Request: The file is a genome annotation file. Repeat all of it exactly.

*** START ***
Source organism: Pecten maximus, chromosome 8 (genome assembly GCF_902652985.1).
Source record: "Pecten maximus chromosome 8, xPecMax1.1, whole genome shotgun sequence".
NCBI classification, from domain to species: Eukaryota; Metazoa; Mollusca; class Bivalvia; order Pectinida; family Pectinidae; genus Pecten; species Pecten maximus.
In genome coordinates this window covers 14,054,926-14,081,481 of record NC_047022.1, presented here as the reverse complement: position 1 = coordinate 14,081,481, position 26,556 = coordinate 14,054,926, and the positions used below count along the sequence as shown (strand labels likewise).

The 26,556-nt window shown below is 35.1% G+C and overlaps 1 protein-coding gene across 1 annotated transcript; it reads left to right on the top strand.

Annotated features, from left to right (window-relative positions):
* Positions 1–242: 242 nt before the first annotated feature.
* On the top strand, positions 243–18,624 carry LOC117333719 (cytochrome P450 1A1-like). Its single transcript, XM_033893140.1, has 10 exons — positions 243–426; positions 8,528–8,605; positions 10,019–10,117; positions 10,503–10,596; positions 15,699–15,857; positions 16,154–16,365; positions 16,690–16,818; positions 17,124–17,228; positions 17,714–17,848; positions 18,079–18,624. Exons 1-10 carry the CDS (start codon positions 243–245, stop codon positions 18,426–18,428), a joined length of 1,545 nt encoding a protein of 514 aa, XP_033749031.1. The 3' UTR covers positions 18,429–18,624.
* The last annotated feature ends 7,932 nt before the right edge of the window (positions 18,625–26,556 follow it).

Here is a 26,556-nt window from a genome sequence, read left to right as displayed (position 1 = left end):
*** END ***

Source organism: Pecten maximus, chromosome 8 (genome assembly GCF_902652985.1).
Source record: "Pecten maximus chromosome 8, xPecMax1.1, whole genome shotgun sequence".
NCBI classification, from domain to species: Eukaryota; Metazoa; Mollusca; class Bivalvia; order Pectinida; family Pectinidae; genus Pecten; species Pecten maximus.
In genome coordinates this window covers 14,054,926-14,081,481 of record NC_047022.1, presented here as the reverse complement: position 1 = coordinate 14,081,481, position 26,556 = coordinate 14,054,926, and the positions used below count along the sequence as shown (strand labels likewise).

The 26,556-nt window shown below is 35.1% G+C and overlaps 1 protein-coding gene across 1 annotated transcript; it reads left to right on the top strand.

Annotated features, from left to right (window-relative positions):
* Positions 1–242: 242 nt before the first annotated feature.
* On the top strand, positions 243–18,624 carry LOC117333719 (cytochrome P450 1A1-like). Its single transcript, XM_033893140.1, has 10 exons — positions 243–426; positions 8,528–8,605; positions 10,019–10,117; positions 10,503–10,596; positions 15,699–15,857; positions 16,154–16,365; positions 16,690–16,818; positions 17,124–17,228; positions 17,714–17,848; positions 18,079–18,624. Exons 1-10 carry the CDS (start codon positions 243–245, stop codon positions 18,426–18,428), a joined length of 1,545 nt encoding a protein of 514 aa, XP_033749031.1. The 3' UTR covers positions 18,429–18,624.
* The last annotated feature ends 7,932 nt before the right edge of the window (positions 18,625–26,556 follow it).

Here is a 26,556-nt window from a genome sequence, read left to right as displayed (position 1 = left end):